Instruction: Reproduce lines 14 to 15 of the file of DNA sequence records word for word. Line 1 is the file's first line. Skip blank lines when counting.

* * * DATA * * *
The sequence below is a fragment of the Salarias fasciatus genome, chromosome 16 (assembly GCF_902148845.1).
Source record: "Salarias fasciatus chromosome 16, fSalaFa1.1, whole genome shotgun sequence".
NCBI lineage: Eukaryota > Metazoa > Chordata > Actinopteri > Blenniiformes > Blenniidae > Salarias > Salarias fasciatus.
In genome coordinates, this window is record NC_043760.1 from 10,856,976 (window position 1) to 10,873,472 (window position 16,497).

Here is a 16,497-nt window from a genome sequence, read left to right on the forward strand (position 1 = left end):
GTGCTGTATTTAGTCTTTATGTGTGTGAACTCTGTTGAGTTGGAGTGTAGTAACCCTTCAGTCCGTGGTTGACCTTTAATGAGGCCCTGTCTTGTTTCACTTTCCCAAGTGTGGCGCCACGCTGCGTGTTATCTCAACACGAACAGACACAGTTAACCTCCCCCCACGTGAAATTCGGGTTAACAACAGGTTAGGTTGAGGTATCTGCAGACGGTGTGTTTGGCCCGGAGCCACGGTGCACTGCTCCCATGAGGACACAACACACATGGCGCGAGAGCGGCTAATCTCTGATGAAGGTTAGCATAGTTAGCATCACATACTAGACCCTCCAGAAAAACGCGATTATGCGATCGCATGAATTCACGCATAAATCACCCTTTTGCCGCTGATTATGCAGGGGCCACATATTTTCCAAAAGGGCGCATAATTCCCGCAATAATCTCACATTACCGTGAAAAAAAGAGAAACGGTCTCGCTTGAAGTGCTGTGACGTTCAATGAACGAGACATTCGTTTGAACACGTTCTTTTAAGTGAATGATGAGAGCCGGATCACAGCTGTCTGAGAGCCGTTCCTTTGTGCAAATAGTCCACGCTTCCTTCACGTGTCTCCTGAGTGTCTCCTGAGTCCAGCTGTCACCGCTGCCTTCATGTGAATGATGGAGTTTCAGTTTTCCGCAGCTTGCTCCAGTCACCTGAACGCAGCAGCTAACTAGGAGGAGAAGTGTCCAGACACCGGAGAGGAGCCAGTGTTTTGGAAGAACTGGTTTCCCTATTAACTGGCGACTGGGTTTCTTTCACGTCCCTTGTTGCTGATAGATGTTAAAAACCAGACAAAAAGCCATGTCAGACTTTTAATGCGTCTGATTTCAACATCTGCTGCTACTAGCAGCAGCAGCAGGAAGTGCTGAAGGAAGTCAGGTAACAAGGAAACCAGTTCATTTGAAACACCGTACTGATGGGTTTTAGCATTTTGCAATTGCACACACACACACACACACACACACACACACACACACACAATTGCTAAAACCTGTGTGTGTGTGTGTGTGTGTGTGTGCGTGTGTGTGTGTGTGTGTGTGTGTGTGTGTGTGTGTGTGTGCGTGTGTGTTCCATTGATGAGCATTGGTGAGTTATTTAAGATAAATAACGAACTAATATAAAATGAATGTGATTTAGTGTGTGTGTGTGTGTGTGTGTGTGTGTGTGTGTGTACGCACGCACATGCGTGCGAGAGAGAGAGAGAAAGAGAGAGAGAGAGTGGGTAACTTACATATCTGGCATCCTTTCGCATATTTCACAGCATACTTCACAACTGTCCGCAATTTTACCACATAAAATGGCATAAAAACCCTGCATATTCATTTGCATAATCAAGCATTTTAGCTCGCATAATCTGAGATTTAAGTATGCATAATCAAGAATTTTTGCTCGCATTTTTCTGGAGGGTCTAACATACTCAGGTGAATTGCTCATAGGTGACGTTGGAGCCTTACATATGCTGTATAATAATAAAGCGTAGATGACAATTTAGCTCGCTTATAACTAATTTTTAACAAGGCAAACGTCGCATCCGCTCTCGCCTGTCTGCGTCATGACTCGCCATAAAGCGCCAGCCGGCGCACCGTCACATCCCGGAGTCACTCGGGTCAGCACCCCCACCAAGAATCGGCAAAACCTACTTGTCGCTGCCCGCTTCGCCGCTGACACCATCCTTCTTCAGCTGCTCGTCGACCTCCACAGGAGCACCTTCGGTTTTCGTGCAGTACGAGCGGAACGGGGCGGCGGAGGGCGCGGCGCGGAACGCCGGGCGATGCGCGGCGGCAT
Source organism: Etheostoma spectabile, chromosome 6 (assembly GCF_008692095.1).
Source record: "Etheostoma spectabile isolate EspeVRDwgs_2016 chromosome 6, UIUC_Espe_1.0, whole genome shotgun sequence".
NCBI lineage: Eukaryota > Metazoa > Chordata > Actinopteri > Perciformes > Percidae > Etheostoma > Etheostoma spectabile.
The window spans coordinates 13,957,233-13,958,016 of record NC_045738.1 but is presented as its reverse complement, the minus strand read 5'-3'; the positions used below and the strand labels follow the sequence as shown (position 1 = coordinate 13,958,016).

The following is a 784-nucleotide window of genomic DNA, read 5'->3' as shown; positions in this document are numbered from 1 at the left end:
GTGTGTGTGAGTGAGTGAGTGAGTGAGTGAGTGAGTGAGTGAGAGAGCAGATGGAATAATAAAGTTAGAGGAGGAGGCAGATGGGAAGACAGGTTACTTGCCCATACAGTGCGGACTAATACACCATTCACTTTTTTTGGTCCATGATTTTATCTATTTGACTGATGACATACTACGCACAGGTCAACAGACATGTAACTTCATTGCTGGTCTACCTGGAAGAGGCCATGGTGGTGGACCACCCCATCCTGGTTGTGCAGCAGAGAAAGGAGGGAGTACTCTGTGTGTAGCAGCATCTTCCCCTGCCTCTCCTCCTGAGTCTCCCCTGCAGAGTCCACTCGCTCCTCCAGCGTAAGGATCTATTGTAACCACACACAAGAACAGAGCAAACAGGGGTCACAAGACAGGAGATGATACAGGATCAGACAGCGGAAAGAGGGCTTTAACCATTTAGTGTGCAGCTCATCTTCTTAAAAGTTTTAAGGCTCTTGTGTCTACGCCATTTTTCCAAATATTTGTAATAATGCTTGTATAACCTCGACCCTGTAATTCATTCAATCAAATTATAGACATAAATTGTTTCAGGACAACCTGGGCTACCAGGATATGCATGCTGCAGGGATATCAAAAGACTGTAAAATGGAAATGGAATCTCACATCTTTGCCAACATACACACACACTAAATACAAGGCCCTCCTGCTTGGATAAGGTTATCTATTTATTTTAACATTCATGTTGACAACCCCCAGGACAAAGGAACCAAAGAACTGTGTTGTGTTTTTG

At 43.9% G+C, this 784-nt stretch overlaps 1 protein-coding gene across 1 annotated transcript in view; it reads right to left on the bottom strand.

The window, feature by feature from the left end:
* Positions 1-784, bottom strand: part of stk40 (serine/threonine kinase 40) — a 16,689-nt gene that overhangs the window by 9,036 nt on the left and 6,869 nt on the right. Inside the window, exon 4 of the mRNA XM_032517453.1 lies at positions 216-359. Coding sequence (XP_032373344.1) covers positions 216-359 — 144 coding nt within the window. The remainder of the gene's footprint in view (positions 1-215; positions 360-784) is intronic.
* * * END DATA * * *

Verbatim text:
The window, feature by feature from the left end:
* Positions 1-784, bottom strand: part of stk40 (serine/threonine kinase 40) — a 16,689-nt gene that overhangs the window by 9,036 nt on the left and 6,869 nt on the right. Inside the window, exon 4 of the mRNA XM_032517453.1 lies at positions 216-359. Coding sequence (XP_032373344.1) covers positions 216-359 — 144 coding nt within the window. The remainder of the gene's footprint in view (positions 1-215; positions 360-784) is intronic.